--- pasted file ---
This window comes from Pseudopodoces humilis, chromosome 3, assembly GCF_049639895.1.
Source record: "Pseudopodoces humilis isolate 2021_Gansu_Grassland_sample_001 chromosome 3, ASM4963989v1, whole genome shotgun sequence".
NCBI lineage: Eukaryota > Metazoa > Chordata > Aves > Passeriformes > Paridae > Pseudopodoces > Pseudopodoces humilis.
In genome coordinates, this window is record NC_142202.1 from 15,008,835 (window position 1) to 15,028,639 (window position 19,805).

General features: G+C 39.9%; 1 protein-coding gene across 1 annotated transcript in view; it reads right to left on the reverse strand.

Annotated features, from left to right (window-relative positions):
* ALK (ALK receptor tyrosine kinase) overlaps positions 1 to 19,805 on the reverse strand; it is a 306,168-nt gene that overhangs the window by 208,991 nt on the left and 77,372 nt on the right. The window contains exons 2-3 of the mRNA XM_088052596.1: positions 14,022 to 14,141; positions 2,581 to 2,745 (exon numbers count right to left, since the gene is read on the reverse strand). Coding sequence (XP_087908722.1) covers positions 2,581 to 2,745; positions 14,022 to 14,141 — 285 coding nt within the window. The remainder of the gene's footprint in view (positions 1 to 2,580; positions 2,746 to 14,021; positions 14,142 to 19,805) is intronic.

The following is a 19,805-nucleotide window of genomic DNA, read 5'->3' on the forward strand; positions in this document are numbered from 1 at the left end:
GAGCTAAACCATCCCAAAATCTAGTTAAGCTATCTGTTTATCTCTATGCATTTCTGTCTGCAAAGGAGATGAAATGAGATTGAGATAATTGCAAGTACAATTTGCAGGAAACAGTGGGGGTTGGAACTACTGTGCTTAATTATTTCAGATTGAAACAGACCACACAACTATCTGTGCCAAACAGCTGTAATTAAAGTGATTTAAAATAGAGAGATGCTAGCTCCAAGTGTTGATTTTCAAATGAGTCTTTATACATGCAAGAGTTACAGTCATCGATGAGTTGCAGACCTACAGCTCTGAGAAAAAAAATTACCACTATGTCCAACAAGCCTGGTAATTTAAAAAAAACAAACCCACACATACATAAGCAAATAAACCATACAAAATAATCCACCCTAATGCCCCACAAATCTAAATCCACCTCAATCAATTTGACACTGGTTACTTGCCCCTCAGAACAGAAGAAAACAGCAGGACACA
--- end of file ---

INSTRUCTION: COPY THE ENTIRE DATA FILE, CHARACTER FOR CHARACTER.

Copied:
This window comes from Pseudopodoces humilis, chromosome 3, assembly GCF_049639895.1.
Source record: "Pseudopodoces humilis isolate 2021_Gansu_Grassland_sample_001 chromosome 3, ASM4963989v1, whole genome shotgun sequence".
NCBI lineage: Eukaryota > Metazoa > Chordata > Aves > Passeriformes > Paridae > Pseudopodoces > Pseudopodoces humilis.
In genome coordinates, this window is record NC_142202.1 from 15,008,835 (window position 1) to 15,028,639 (window position 19,805).

General features: G+C 39.9%; 1 protein-coding gene across 1 annotated transcript in view; it reads right to left on the reverse strand.

Annotated features, from left to right (window-relative positions):
* ALK (ALK receptor tyrosine kinase) overlaps positions 1 to 19,805 on the reverse strand; it is a 306,168-nt gene that overhangs the window by 208,991 nt on the left and 77,372 nt on the right. The window contains exons 2-3 of the mRNA XM_088052596.1: positions 14,022 to 14,141; positions 2,581 to 2,745 (exon numbers count right to left, since the gene is read on the reverse strand). Coding sequence (XP_087908722.1) covers positions 2,581 to 2,745; positions 14,022 to 14,141 — 285 coding nt within the window. The remainder of the gene's footprint in view (positions 1 to 2,580; positions 2,746 to 14,021; positions 14,142 to 19,805) is intronic.

The following is a 19,805-nucleotide window of genomic DNA, read 5'->3' on the forward strand; positions in this document are numbered from 1 at the left end:
GAGCTAAACCATCCCAAAATCTAGTTAAGCTATCTGTTTATCTCTATGCATTTCTGTCTGCAAAGGAGATGAAATGAGATTGAGATAATTGCAAGTACAATTTGCAGGAAACAGTGGGGGTTGGAACTACTGTGCTTAATTATTTCAGATTGAAACAGACCACACAACTATCTGTGCCAAACAGCTGTAATTAAAGTGATTTAAAATAGAGAGATGCTAGCTCCAAGTGTTGATTTTCAAATGAGTCTTTATACATGCAAGAGTTACAGTCATCGATGAGTTGCAGACCTACAGCTCTGAGAAAAAAAATTACCACTATGTCCAACAAGCCTGGTAATTTAAAAAAAACAAACCCACACATACATAAGCAAATAAACCATACAAAATAATCCACCCTAATGCCCCACAAATCTAAATCCACCTCAATCAATTTGACACTGGTTACTTGCCCCTCAGAACAGAAGAAAACAGCAGGACACA